Finding An Agent: Rejection and Rebound

Carole L. Glickford (WA State Book Award Winner for Swimming Toward the Ocean) maintains that the book most writers publish first is often not the first book they write.

With a first book, most of us don’t have all our ducks in a row: broad platform, adoring fans with disposable income, blurbs from famous writers. But anyone can learn how to create a good synopsis.

  • The Hook: 25 words or less. Designed to spark  interest in full manuscript. Don’t try to sell the whole story. (25 words could include marketing tie-in, and comparisons to recent books that sold well.)
  • Bonus Points: blurb from respected author;
  • The Expanded Hook: opens up The Hook, just enough.
  • one more graph describing (get this) just the first 70 pages; and
  • a final, short graph posing a question that establishes a compelling interest in the rest of the book. Literary writers: do not end a single sentence with a question mark. Infer the question through language.

This first time I tried to sell the first book I wrote, I sent over a hundred queries. Maybe 150. I sent five at a time. 35-40% asked to see the full manuscript. No one signed me.

  • A number sent a form rejection with a hand-written note scratched at the bottom. (Take as a sincere compliment whatever they write on the return. Especially if you sent over the transom.)
  • A few asked to see anything I re-wrote, or wrote new.
  • Most gave the reason as: “I could not muster the enthusiasm needed to represent this material in this difficult market place.”

Which really hurt my feelings. The first time. By the seventh or so, I was starting to see it as de riguer for a mid-90s No.When the agent who ultimately signed me gave me her first No, she gave me a good critique of why. I saw that something was working in the first 25 pages that failed in the remainder.

I stopped sending out. I hired a private editor, and then put my bottom in a chair and my fingers on a keyboard. I ran it by the editor again. She said it still needed work. I begged to differ and sent out again.

I started with a short list of agents who had asked for the entire manuscript. Bingo. The subject line of the e-mail read: An Offer of Representation. I had a nice day.

It was October of 2001. The country was occupied with other than first novels by un-famous writers. In addition to the first attack on American soil since 1941, I was up against the whole “Soooooo Oprah/mid-90s” quality of the theme. Then again, maybe the editor I hired had been right.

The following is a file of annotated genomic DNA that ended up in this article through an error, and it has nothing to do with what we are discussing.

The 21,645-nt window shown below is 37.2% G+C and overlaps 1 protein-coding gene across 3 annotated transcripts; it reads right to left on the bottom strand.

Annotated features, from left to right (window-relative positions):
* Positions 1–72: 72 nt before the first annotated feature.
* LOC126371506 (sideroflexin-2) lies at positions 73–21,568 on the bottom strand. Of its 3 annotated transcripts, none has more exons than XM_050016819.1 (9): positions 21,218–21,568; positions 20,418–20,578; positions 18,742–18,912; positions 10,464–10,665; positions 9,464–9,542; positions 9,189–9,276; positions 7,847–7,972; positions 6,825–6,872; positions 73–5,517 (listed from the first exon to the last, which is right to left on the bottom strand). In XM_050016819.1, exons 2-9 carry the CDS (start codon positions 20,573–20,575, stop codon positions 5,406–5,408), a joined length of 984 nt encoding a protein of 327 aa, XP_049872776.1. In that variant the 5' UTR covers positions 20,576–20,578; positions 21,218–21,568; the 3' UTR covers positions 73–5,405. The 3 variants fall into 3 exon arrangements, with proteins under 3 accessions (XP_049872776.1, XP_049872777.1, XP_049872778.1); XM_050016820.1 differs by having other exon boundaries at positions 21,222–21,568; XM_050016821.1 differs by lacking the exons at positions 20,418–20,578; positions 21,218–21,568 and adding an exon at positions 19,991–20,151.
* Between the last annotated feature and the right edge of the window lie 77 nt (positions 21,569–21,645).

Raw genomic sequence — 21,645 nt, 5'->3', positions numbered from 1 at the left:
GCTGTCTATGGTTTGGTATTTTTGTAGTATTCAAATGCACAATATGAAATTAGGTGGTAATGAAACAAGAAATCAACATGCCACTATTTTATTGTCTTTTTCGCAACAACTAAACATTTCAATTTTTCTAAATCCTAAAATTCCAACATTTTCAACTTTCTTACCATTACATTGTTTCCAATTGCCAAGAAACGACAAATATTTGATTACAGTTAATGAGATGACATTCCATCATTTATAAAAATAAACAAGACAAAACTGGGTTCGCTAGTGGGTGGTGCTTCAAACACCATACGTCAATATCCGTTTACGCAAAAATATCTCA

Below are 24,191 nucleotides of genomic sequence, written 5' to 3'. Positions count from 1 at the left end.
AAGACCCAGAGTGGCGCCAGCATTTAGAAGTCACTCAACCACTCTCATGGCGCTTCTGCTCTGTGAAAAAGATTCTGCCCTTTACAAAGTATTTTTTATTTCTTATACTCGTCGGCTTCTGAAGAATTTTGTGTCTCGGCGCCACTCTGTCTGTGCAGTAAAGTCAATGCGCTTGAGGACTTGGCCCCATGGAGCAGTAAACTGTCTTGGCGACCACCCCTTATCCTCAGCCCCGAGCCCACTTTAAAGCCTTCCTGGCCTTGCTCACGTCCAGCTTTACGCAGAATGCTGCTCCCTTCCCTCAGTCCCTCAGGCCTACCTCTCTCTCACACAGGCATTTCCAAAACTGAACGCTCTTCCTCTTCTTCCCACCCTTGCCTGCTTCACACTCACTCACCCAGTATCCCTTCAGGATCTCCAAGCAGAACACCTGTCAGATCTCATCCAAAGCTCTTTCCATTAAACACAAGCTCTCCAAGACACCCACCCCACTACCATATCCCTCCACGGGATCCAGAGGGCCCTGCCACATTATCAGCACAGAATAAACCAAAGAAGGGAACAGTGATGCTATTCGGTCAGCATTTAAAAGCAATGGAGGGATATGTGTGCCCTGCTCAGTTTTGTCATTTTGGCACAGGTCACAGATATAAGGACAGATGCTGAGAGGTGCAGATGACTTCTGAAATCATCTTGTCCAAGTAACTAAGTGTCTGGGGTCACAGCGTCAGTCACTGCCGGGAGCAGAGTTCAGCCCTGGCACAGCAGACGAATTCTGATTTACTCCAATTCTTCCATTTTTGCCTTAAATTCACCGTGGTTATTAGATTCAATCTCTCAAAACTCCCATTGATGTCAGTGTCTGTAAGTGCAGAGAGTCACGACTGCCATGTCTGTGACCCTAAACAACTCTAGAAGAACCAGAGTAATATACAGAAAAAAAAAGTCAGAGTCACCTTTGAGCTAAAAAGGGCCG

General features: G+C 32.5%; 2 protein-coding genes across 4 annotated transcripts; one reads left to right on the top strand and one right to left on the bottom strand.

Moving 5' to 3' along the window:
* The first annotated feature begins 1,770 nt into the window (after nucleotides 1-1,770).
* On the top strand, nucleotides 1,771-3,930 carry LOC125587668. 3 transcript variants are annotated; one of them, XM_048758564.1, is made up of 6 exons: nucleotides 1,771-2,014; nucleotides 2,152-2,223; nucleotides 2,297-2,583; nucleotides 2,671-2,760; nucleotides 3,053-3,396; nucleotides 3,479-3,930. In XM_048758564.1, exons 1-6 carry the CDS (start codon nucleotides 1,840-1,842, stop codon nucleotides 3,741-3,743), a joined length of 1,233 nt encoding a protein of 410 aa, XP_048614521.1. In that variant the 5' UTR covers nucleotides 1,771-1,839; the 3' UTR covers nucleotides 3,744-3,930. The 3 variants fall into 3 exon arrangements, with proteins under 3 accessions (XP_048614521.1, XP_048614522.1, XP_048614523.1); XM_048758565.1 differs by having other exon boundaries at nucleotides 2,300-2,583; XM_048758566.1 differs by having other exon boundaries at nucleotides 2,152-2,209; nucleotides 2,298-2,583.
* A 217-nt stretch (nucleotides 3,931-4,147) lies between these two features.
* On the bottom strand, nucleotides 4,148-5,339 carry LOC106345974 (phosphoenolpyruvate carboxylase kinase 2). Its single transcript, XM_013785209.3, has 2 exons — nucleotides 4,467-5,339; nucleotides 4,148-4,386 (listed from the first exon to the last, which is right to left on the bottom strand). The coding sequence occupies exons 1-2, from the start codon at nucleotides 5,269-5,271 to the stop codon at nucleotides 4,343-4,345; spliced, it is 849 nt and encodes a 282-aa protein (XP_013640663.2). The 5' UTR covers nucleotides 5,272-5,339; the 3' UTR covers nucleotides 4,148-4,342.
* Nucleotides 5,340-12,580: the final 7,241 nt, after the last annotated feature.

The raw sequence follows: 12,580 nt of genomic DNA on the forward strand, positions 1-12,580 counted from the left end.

Bless her heart, my agent stuck with me. Responses were good. Great, even.

  • “I was extremely impressed with Alle’s voice when I read her sample material, and I wasn’t disappointed when I read the entire novel. It hit me with real emotional force and power. This is just the kind of literary gem that can get lost on (publisher’s name) list. I do think that this book could do very well at a house with a more literary bent.”
  •  “Hall is clearly a gifted, evocative writer, and I was at times both horrified and fascinated by the lyrical narration.”
  • “The writing is hypnotizing.”

Those were the nice days. There were other days:

  • The inevitable: “Difficult market and what-have-you.” “Too dark for my tastes.”
  • The confusing: “Loved the writing but the plot didn’t stand up.” “Great plot but the writing is uneven.” “Can you write something funny?
  • The needlessly painful: “Simply could not muster up the … “ By the early ‘oughts, could they not have come up with a kinder No? Perhaps, Not for me, thanks.
  • And my absolute favorite: “Don’t worry, (name of agent)! We will find a project to do together!”

So pleased for agent. Agent dropped me. But not before I got an excellent re-write of my cover letter. See that hook? The expansion? The wrap up that sets up the question driving the rest of the book?

  • The idea of the cover letter is not to sell the whole book (although you must do that, as well).
  • The idea of the cover letter to get them to read the first pages.

Author: allehall

I am a writer. I write to explore childhood: literary essays and short fiction, journalism, and three haiku. My published work expresses my belief that everything which did or did not happen to me as a child is manifesting in everything that is or is not happening to me today. More importantly, it is also manifesting for my children. I believe funny is the new navel-gazing, and that the best funny keeps a penny's worth of serious in an accessible pocket. Little-known fact: I have a completed novel decorating the inside of a desk drawer. Perhaps it is not funny enough.

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